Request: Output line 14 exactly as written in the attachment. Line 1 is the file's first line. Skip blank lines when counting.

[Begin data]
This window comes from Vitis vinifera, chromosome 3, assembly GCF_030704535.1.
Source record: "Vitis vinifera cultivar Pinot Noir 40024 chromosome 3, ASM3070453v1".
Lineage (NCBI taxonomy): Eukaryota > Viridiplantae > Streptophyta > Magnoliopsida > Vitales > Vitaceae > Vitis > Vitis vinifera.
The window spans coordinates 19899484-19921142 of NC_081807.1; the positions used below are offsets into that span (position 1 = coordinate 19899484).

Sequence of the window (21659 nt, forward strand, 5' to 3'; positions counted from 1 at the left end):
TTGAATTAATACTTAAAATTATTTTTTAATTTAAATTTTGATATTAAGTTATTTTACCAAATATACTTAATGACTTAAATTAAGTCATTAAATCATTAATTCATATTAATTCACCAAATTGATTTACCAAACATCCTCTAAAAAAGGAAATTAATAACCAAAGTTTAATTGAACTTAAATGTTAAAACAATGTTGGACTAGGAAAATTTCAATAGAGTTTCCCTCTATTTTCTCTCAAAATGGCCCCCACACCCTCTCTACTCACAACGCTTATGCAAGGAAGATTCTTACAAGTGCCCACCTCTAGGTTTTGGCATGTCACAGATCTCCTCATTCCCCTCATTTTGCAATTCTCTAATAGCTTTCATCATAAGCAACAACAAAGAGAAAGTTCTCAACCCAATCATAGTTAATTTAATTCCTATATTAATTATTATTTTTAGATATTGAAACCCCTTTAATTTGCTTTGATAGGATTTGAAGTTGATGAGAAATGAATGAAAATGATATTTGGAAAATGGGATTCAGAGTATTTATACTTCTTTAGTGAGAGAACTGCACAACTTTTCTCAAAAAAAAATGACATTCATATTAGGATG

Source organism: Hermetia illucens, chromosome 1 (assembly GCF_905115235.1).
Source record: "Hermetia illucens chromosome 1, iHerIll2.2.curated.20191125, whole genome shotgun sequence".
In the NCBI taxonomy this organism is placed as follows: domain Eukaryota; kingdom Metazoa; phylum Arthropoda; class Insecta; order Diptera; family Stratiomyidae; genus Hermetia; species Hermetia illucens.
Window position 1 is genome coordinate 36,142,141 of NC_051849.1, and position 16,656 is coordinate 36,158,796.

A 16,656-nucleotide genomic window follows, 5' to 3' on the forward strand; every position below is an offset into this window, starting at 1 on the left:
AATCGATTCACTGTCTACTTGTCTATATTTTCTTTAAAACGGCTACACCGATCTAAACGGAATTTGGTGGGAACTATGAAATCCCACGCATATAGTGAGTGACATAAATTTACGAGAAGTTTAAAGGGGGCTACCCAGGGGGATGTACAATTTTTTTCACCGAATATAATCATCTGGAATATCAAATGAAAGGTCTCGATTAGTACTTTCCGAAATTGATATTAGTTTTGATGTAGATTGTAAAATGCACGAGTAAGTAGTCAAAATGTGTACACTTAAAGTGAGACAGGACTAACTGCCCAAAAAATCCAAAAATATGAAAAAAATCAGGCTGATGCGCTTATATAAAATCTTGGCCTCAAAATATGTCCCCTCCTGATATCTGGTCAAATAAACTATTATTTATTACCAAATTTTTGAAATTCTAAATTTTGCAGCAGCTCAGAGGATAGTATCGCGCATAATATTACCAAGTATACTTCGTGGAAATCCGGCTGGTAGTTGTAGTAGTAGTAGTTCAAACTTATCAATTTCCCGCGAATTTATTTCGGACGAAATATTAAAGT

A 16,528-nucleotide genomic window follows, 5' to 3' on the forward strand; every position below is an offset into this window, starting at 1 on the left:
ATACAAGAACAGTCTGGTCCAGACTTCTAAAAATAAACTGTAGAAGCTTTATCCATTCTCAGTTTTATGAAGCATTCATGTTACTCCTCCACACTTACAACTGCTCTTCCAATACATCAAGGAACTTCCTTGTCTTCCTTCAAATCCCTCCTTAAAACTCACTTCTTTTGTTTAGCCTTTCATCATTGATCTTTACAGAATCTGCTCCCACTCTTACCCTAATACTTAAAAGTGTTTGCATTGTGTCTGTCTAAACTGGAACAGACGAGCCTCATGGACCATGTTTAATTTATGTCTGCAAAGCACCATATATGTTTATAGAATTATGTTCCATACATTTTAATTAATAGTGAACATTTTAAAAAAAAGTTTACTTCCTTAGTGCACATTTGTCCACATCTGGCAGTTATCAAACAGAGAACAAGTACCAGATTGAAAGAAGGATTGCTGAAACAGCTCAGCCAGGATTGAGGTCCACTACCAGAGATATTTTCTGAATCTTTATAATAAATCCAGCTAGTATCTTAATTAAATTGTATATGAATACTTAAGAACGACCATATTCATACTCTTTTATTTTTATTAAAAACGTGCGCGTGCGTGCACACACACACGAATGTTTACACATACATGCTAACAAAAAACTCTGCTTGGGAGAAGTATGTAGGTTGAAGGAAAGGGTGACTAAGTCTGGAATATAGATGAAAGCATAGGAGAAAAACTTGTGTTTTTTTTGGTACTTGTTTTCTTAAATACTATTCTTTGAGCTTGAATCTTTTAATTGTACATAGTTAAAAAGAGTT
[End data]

ATACAAGAACAGTCTGGTCCAGACTTCTAAAAATAAACTGTAGAAGCTTTATCCATTCTCAGTTTTATGAAGCATTCATGTTACTCCTCCACACTTACAACTGCTCTTCCAATACATCAAGGAACTTCCTTGTCTTCCTTCAAATCCCTCCTTAAAACTCACTTCTTTTGTTTAGCCTTTCATCATTGATCTTTACAGAATCTGCTCCCACTCTTACCCTAATACTTAAAAGTGTTTGCATTGTGTCTGTCTAAACTGGAACAGACGAGCCTCATGGACCATGTTTAATTTATGTCTGCAAAGCACCATATATGTTTATAGAATTATGTTCCATACATTTTAATTAATAGTGAACATTTTAAAAAAAAGTTTACTTCCTTAGTGCACATTTGTCCACATCTGGCAGTTATCAAACAGAGAACAAGTACCAGATTGAAAGAAGGATTGCTGAAACAGCTCAGCCAGGATTGAGGTCCACTACCAGAGATATTTTCTGAATCTTTATAATAAATCCAGCTAGTATCTTAATTAAATTGTATATGAATACTTAAGAACGACCATATTCATACTCTTTTATTTTTATTAAAAACGTGCGCGTGCGTGCACACACACACGAATGTTTACACATACATGCTAACAAAAAACTCTGCTTGGGAGAAGTATGTAGGTTGAAGGAAAGGGTGACTAAGTCTGGAATATAGATGAAAGCATAGGAGAAAAACTTGTGTTTTTTTTGGTACTTGTTTTCTTAAATACTATTCTTTGAGCTTGAATCTTTTAATTGTACATAGTTAAAAAGAGTT